Don’t Shrug Off Shoulder Pain

You wake up one morning with your shoulder feeling stiff and uncomfortable, and you suspect you may have slept in a bad position. It may get worse, or it may come and go, but if it doesn’t go away, don’t shrug off that shoulder pain.

Why Shoulder Pain?

Athletes both professional and the “weekend warrior” types can easily hurt their shoulders. Tennis players, football players, and baseball pitchers are quite susceptible to shoulder injuries. Poor form playing golf can also lead to shoulder pain. In reality, the repetitive motions of playing sports can lead to any number of injuries of the shoulder.

However, sports enthusiasts are not the only kind of people who suffer with shoulder pain. If you perform manual labor, are a builder, lift heavy things, or just fall off your bike, you can injure your shoulder. You can try ice and keep it immobile for a while, but if the pain persists, find out the cause.

woman sitting on the bed and holding painful shoulder with another hand.

Five Symptoms You Definitely Should Not Ignore

If you experience any of these symptoms in your shoulder, make an appointment with Dr. Samuel Koo, MD, MPH to discover the cause and get the appropriate treatment:

  • A clicking or popping sound in the joint
  • Persistent pain that becomes worse with movement
  • Shoulder pain that prevents you from sleeping
  • Inability to raise your arm above your head
  • Numbness, tingling, or burning sensation

What Could Be Causing Your Shoulder Pain?

The most common causes of shoulder pain include these injuries or conditions.


This occurs when the fluid-filled sac which cushions the bones, tendon, and muscles in the shoulder becomes inflamed. It causes an ache in the shoulder with stiffness and swelling. Limiting the use of the shoulder helps relieve the symptoms. If the pain does not subside, treatment can include medications, physical therapy, and injections.


Both repetitive motion or a sudden injury can lead to tendonitis. Using incorrect form playing sports puts extra stress on tendons. Rest and ice are the first treatments followed by physical therapy. Surgery is not needed unless a tendon has been torn.

Rotator Cuff Tear

This common injury occurs from wear and tear over time, and especially over the age of 40. It is prevalent among those who perform overhead motions at work or in sports. Symptoms include arm weakness, and treatments are more successful if a diagnosis is made early.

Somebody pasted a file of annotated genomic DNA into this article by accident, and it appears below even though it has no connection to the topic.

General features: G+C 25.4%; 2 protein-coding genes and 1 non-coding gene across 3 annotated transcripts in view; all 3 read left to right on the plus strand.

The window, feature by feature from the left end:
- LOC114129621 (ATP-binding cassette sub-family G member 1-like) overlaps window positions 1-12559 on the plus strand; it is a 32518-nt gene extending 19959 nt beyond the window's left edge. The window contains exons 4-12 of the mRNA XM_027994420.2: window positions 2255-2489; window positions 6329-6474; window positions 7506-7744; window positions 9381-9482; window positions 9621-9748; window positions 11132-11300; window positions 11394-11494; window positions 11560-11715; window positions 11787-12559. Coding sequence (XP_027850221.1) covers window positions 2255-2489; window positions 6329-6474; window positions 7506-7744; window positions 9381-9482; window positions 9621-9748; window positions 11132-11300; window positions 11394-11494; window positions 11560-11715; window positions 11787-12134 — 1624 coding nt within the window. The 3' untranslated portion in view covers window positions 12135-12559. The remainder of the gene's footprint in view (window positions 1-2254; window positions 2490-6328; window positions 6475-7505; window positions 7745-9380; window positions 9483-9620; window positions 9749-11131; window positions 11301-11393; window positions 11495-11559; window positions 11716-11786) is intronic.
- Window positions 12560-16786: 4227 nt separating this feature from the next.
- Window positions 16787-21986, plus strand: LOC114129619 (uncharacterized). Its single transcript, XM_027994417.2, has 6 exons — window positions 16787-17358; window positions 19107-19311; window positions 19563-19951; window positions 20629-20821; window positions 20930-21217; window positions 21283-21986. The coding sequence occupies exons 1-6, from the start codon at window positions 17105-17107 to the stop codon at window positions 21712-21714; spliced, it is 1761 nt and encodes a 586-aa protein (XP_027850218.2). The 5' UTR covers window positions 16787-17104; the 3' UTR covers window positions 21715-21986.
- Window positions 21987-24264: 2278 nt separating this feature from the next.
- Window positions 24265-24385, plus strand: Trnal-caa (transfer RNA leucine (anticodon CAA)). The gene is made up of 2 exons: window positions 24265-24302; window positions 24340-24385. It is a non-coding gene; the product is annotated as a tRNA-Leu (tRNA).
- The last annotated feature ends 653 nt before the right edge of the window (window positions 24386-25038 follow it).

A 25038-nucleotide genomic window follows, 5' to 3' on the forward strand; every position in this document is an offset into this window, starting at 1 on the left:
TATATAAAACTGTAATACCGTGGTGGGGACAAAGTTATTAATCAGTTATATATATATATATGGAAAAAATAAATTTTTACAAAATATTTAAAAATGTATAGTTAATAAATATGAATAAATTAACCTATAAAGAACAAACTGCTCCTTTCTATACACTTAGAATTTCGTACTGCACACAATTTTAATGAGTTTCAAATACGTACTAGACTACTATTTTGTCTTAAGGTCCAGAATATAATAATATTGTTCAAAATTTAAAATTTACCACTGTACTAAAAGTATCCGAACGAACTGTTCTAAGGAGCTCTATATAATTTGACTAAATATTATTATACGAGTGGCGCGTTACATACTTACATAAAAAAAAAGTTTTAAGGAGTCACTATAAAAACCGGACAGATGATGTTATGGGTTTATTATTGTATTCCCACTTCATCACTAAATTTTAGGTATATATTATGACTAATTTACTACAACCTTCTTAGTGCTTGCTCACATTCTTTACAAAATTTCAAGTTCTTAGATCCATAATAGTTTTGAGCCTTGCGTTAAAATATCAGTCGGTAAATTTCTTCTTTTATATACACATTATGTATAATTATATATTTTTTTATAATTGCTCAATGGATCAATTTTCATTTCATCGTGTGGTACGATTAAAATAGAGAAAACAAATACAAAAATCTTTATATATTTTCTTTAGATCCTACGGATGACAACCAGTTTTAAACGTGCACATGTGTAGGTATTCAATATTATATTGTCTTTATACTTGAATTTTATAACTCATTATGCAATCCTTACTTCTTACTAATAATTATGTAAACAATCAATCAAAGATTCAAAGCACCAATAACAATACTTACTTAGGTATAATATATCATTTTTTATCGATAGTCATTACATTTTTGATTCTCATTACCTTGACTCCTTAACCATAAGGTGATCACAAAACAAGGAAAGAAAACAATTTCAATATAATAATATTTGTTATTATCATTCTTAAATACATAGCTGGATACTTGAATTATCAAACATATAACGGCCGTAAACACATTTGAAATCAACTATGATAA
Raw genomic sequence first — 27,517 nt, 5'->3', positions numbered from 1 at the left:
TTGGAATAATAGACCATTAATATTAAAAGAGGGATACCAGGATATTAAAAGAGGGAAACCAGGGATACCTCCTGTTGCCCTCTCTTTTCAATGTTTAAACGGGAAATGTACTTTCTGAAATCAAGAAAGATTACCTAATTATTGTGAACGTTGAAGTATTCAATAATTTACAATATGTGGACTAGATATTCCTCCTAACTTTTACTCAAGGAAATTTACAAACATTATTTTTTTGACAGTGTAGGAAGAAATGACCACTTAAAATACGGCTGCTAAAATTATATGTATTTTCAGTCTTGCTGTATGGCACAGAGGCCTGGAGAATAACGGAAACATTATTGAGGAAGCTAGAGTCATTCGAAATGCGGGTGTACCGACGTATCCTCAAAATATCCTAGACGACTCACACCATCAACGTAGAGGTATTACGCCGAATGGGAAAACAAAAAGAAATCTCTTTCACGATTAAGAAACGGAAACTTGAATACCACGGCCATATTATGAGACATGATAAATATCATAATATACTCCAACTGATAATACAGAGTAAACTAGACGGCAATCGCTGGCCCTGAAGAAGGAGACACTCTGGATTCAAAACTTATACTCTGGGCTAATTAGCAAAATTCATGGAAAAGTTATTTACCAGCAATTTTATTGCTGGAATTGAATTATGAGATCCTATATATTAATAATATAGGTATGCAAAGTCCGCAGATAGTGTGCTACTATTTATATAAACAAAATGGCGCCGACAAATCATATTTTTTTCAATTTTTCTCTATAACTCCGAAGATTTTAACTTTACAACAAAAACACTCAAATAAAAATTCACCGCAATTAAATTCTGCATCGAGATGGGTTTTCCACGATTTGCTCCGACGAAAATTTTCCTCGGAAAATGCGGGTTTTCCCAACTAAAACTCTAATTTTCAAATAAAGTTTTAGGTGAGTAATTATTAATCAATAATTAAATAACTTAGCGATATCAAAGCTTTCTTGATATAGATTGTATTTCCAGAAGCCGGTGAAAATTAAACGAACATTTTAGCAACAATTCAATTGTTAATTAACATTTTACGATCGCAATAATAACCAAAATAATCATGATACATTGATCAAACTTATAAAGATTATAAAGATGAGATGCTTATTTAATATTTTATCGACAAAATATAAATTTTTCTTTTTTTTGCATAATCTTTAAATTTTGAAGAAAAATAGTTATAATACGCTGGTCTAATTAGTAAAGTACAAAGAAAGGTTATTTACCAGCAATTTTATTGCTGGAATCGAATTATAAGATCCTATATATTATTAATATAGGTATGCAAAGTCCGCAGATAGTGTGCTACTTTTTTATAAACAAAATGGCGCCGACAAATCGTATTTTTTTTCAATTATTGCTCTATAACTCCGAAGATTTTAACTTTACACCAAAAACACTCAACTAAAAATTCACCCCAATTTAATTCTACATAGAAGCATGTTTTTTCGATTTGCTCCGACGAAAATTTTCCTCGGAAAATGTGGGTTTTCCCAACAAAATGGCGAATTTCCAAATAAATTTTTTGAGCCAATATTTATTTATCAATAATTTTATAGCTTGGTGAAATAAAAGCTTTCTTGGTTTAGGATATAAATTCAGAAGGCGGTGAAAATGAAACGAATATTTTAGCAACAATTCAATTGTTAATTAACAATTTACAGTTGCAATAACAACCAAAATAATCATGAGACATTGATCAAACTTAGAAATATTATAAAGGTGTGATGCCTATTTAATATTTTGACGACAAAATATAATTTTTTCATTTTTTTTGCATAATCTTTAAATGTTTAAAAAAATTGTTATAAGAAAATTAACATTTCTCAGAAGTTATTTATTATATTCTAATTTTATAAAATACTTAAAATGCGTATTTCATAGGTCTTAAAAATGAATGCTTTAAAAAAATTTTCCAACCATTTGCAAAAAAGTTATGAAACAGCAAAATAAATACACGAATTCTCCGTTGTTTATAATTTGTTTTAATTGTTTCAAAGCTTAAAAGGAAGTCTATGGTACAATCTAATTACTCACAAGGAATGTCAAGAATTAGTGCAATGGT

Dislocation/Separated Shoulder

When the upper arm bone is forced out of the shoulder socket, this is shoulder dislocation causing instability. Once it happens, it is likely to occur again called chronic shoulder instability. It can be from overuse or a sudden injury.

A separated shoulder is from a loose ligament and in this case the bones stay in place. Physical therapy can minimize the symptoms and help to strengthen the shoulder to improve stability.

Other causes of shoulder pain include osteoarthritis, a slap tear, or a frozen shoulder.

It is best to have any shoulder pain or ache examined by a specialist.

If you have any new or chronic shoulder pain, contact Dr. Samuel Koo at (425) 823-4000 or request an appointment online.

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COVID-19 Update

4/21/20 Update: Effective immediately, Dr. Koo is seeing patients through telehealth visits and in-person visits at our clinic. Call today to schedule your appointment!

Dr. Samuel Koo is closely following the most up-to-date announcements and information on the known cases of Novel Coronavirus (COVID-19). Because this information is always changing, we will be monitoring all updated from the World Health Organization and Centers for Disease Control.

To better serve you, Dr. Koo is now proud to offer virtual visits. With telehealth, you can meet with Dr. Koo from the comfort and safety of your own home. Please call our office today to learn more about this service or to schedule an appointment.

As of last Friday the governor of Washington state issued a declaration that all non-urgent or emergent surgical cases be postponed until the week of May 18th. For more information, please reach out to our office at (425) 823-4000.

Here are a few additional resources as well:

World Health Organization
Centers for Disease Control